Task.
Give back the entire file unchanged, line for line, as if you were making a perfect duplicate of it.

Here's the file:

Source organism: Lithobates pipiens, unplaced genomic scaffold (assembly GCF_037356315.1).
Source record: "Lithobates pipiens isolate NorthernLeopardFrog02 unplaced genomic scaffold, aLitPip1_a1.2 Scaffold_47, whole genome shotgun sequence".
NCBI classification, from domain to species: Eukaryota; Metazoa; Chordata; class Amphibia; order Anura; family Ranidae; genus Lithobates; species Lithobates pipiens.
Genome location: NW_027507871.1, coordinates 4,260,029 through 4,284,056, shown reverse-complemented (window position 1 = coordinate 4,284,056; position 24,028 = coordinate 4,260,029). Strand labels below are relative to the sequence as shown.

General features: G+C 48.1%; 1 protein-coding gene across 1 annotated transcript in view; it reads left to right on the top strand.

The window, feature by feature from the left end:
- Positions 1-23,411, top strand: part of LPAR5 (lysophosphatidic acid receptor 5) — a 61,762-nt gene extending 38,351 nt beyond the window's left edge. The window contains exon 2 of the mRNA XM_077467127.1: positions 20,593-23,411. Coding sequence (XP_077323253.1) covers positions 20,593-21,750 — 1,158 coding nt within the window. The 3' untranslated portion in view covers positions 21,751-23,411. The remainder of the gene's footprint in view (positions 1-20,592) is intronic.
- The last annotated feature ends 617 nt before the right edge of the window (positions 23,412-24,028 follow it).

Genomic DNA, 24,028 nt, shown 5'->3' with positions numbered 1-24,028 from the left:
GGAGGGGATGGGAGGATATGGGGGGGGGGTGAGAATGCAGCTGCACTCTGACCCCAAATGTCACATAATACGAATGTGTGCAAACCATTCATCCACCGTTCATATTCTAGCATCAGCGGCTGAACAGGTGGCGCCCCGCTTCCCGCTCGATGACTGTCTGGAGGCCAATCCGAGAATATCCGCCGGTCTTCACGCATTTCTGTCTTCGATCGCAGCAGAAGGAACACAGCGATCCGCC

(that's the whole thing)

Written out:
Source organism: Lithobates pipiens, unplaced genomic scaffold (assembly GCF_037356315.1).
Source record: "Lithobates pipiens isolate NorthernLeopardFrog02 unplaced genomic scaffold, aLitPip1_a1.2 Scaffold_47, whole genome shotgun sequence".
NCBI classification, from domain to species: Eukaryota; Metazoa; Chordata; class Amphibia; order Anura; family Ranidae; genus Lithobates; species Lithobates pipiens.
Genome location: NW_027507871.1, coordinates 4,260,029 through 4,284,056, shown reverse-complemented (window position 1 = coordinate 4,284,056; position 24,028 = coordinate 4,260,029). Strand labels below are relative to the sequence as shown.

General features: G+C 48.1%; 1 protein-coding gene across 1 annotated transcript in view; it reads left to right on the top strand.

The window, feature by feature from the left end:
- Positions 1-23,411, top strand: part of LPAR5 (lysophosphatidic acid receptor 5) — a 61,762-nt gene extending 38,351 nt beyond the window's left edge. The window contains exon 2 of the mRNA XM_077467127.1: positions 20,593-23,411. Coding sequence (XP_077323253.1) covers positions 20,593-21,750 — 1,158 coding nt within the window. The 3' untranslated portion in view covers positions 21,751-23,411. The remainder of the gene's footprint in view (positions 1-20,592) is intronic.
- The last annotated feature ends 617 nt before the right edge of the window (positions 23,412-24,028 follow it).

Genomic DNA, 24,028 nt, shown 5'->3' with positions numbered 1-24,028 from the left:
GGAGGGGATGGGAGGATATGGGGGGGGGGTGAGAATGCAGCTGCACTCTGACCCCAAATGTCACATAATACGAATGTGTGCAAACCATTCATCCACCGTTCATATTCTAGCATCAGCGGCTGAACAGGTGGCGCCCCGCTTCCCGCTCGATGACTGTCTGGAGGCCAATCCGAGAATATCCGCCGGTCTTCACGCATTTCTGTCTTCGATCGCAGCAGAAGGAACACAGCGATCCGCC